Flint doctor who dragged the Flint Water Crisis into the spotlight visits Detroit in support of her revealing book, 'What the Eyes Don't See'

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COURTESY OF DETROIT WRITING ROOM
  • Courtesy of Detroit Writing Room

The city of Flint has been without clean water since 2014.

It wasn't until 2015 that author, pediatrician, and medical researcher Dr. Mona Hanna-Attisha discovered elevated lead levels in infants and children while serving as a program director at Hurly Children's Hospital. Through her research, she was able to link the increased lead levels to the city of Flint's decision to temporarily switch from Detroit's water system, which they had been using for half a century, to the Flint River in an attempt to cut costs until a new pipeline to the Great Lakes could be constructed.



The Detroit Writing Room will host Dr. Hanna-Attisha on Wednesday, Nov. 13, at 6:30 p.m. for a book talk and signing, in support of her 2018 book, What the Eyes Don't See: A Story of Crisis, Resistance, and Hope in an American City. Described by The Washington Post as “a clarion call to live a life of purpose,” What the Eyes Don't See chronicles Hanna-Attisha's dogged efforts to alert the government of the severity of the water crisis and the urgency and activism needed to respond, repair, and rebuild.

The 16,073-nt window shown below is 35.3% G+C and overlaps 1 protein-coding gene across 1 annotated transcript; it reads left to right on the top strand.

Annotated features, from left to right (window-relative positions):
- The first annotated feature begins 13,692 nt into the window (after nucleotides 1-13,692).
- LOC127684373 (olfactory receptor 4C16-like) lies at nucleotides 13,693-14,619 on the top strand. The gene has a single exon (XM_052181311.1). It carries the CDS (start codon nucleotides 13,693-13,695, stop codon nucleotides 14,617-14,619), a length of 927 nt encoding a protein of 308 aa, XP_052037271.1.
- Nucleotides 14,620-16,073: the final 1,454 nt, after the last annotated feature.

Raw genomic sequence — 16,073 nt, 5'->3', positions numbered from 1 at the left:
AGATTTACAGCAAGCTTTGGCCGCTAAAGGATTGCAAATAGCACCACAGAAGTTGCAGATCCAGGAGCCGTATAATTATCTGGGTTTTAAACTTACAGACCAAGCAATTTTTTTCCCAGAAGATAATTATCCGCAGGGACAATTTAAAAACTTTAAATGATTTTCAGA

Tickets for the event are $10 and will benefit the Flint Kids Fund, which aids children impacted by the water crisis. Copies of Dr. Hanna-Attisha's book will be available for purchase and a portion of sales will also support the Community Foundation of Greater Flint. Tickets can be purchased by visiting detroitwritingroom.com.


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